Predicting the Winner in Horne v. Dept. of Agriculture

The Supreme Court heard oral argument on Wednesday in Horne v. Department of Agriculture, which asks (1) whether the government’s “categorical duty” under the Fifth Amendment to pay just compensation when it “physically takes possession of an interest in property,” Arkansas Game & Fish Comm’n v. United States, applies only to real property and not to personal property; (2) whether the government may avoid the categorical duty to pay just compensation for a physical taking of property by reserving to the property owner a contingent interest in a portion of the value of the property, set at the government’s discretion; and (3) whether a governmental mandate to relinquish specific, identifiable property as a “condition” on permission to engage in commerce effects a per se taking.

I predict that the Court will split in a 5-4 decision along ideological lines with the key vote being–no surprise–Justice Kennedy.


As Figure 1 indicates, the total question count favors the Petitioner (Horne), who received 16 fewer questions than Respondent (SG).  However, that number is somewhat deceptive because Justice Scalia alone was effectively responsible for the disparity in questions.  Justice Scalia asked the SG 27 questions, an unusually high number of questions and 23 more than he asked the Petitioner.

The question count by individual Justice suggests an ideological split.  Five Justices asked the Petitioner more questions, which suggests a leaning to the Respondent (SG): Kennedy (+1), Ginsburg (+6), Breyer (+5), Sotomayor (+10), and Kagan (+2).  But notice that Justice Kennedy asked the Petitioner only one more question than he asked the SG–that’s a virtual tie, given that one of Kennedy’s question to Petitioner was asked during rebuttal simply to have the Petitioner finish his remaining points.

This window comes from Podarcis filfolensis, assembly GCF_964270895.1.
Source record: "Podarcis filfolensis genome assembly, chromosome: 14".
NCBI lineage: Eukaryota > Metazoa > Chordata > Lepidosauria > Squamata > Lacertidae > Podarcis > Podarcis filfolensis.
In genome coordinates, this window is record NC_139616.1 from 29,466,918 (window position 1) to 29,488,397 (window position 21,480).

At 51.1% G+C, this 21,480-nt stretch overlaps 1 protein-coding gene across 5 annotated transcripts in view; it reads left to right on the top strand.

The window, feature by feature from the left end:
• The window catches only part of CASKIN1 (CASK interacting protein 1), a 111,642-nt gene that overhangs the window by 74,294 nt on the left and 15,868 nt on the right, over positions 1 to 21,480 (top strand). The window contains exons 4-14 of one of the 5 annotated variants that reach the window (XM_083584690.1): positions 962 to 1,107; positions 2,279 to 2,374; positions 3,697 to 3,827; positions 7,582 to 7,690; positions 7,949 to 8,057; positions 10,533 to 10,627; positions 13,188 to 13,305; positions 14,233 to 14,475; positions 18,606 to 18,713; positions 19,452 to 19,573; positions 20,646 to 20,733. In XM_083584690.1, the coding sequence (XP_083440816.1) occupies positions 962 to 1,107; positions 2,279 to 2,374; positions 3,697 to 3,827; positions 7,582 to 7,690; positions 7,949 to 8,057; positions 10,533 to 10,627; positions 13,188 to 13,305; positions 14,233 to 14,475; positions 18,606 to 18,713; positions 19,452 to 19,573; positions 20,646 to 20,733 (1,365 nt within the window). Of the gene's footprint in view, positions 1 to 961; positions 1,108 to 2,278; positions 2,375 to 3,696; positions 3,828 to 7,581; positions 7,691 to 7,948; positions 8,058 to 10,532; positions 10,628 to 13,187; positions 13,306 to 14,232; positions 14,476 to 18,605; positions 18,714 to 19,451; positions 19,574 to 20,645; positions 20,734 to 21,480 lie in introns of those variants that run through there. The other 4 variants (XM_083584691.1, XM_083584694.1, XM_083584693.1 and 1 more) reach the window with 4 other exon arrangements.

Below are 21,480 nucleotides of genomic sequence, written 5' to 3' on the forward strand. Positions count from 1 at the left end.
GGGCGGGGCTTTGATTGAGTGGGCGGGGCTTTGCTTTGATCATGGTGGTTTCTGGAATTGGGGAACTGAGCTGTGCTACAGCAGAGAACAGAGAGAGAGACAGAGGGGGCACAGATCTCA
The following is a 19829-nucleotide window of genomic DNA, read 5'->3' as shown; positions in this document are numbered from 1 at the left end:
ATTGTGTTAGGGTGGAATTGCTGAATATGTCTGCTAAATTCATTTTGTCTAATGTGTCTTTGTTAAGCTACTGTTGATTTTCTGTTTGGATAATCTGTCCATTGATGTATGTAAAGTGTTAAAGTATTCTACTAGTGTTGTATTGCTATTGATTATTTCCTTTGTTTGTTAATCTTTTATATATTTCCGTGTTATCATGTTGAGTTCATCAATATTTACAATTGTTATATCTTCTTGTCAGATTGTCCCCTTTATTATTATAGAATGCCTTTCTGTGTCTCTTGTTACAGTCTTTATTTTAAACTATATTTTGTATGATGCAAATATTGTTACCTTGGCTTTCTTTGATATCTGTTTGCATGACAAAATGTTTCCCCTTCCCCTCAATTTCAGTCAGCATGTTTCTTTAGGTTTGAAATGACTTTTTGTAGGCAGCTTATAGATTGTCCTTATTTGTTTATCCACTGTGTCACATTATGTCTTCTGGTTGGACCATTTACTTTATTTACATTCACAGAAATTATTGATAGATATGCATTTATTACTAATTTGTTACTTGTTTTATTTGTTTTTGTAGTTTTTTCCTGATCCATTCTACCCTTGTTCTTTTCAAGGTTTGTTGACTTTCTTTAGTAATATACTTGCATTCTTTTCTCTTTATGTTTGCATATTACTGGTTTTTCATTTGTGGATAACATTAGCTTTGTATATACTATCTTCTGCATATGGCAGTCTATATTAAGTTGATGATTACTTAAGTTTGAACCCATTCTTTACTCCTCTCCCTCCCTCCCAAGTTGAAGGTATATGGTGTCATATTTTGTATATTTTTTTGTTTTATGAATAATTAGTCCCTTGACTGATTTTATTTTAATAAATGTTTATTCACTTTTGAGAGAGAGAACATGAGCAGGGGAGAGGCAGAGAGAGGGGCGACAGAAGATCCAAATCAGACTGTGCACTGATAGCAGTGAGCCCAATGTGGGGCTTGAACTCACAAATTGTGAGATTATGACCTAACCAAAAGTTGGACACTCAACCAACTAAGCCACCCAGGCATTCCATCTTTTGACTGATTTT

Three Justices asked the SG more questions, which suggests a leaning to the Petitioner: Roberts (+11), Scalia (+23), and Alito (+6).

So how will Justice Kennedy vote?  It’s a toss-up, but I will go with a win for the Petitioner with a 5-Justice conservative majority.

2 thoughts on “Predicting the Winner in Horne v. Dept. of Agriculture”

  1. I doubt tallying carries any predictive weight. I’d like to see some statistical evidence; after all, there is plenty of data to go one with respect to most of the justices – Ginsburg, Scalia, Bryer, etc. Questions don’t always mean skepticism in a position. Sometimes questions are used to persuade uncommitted justices, or to develop the brief or carry analysis to its final conclusion. To someone not versed in the law and appellate work, this approach is misleading.

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